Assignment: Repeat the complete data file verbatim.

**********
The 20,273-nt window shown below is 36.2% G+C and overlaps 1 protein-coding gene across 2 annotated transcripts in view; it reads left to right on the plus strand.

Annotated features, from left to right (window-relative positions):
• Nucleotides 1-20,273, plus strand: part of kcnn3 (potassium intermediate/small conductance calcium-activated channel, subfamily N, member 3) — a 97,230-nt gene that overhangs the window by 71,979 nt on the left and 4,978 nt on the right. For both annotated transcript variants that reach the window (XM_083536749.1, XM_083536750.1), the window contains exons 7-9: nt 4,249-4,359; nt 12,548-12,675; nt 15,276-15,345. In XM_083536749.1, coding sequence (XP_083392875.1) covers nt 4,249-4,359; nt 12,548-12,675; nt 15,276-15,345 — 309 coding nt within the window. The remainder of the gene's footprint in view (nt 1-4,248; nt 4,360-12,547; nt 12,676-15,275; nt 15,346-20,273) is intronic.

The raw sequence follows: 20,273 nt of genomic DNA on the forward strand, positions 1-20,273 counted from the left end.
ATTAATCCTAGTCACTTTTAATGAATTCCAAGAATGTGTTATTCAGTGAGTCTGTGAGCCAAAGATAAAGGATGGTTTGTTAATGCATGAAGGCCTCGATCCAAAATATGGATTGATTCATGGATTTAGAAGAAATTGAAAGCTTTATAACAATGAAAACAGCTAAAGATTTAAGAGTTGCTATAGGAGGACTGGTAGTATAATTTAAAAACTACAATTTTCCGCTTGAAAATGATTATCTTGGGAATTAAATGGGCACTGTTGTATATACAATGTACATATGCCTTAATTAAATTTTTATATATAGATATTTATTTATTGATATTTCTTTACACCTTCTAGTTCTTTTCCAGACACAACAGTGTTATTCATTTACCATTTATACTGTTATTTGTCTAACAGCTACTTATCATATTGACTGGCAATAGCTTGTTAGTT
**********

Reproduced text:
The 20,273-nt window shown below is 36.2% G+C and overlaps 1 protein-coding gene across 2 annotated transcripts in view; it reads left to right on the plus strand.

Annotated features, from left to right (window-relative positions):
• Nucleotides 1-20,273, plus strand: part of kcnn3 (potassium intermediate/small conductance calcium-activated channel, subfamily N, member 3) — a 97,230-nt gene that overhangs the window by 71,979 nt on the left and 4,978 nt on the right. For both annotated transcript variants that reach the window (XM_083536749.1, XM_083536750.1), the window contains exons 7-9: nt 4,249-4,359; nt 12,548-12,675; nt 15,276-15,345. In XM_083536749.1, coding sequence (XP_083392875.1) covers nt 4,249-4,359; nt 12,548-12,675; nt 15,276-15,345 — 309 coding nt within the window. The remainder of the gene's footprint in view (nt 1-4,248; nt 4,360-12,547; nt 12,676-15,275; nt 15,346-20,273) is intronic.

The raw sequence follows: 20,273 nt of genomic DNA on the forward strand, positions 1-20,273 counted from the left end.
ATTAATCCTAGTCACTTTTAATGAATTCCAAGAATGTGTTATTCAGTGAGTCTGTGAGCCAAAGATAAAGGATGGTTTGTTAATGCATGAAGGCCTCGATCCAAAATATGGATTGATTCATGGATTTAGAAGAAATTGAAAGCTTTATAACAATGAAAACAGCTAAAGATTTAAGAGTTGCTATAGGAGGACTGGTAGTATAATTTAAAAACTACAATTTTCCGCTTGAAAATGATTATCTTGGGAATTAAATGGGCACTGTTGTATATACAATGTACATATGCCTTAATTAAATTTTTATATATAGATATTTATTTATTGATATTTCTTTACACCTTCTAGTTCTTTTCCAGACACAACAGTGTTATTCATTTACCATTTATACTGTTATTTGTCTAACAGCTACTTATCATATTGACTGGCAATAGCTTGTTAGTT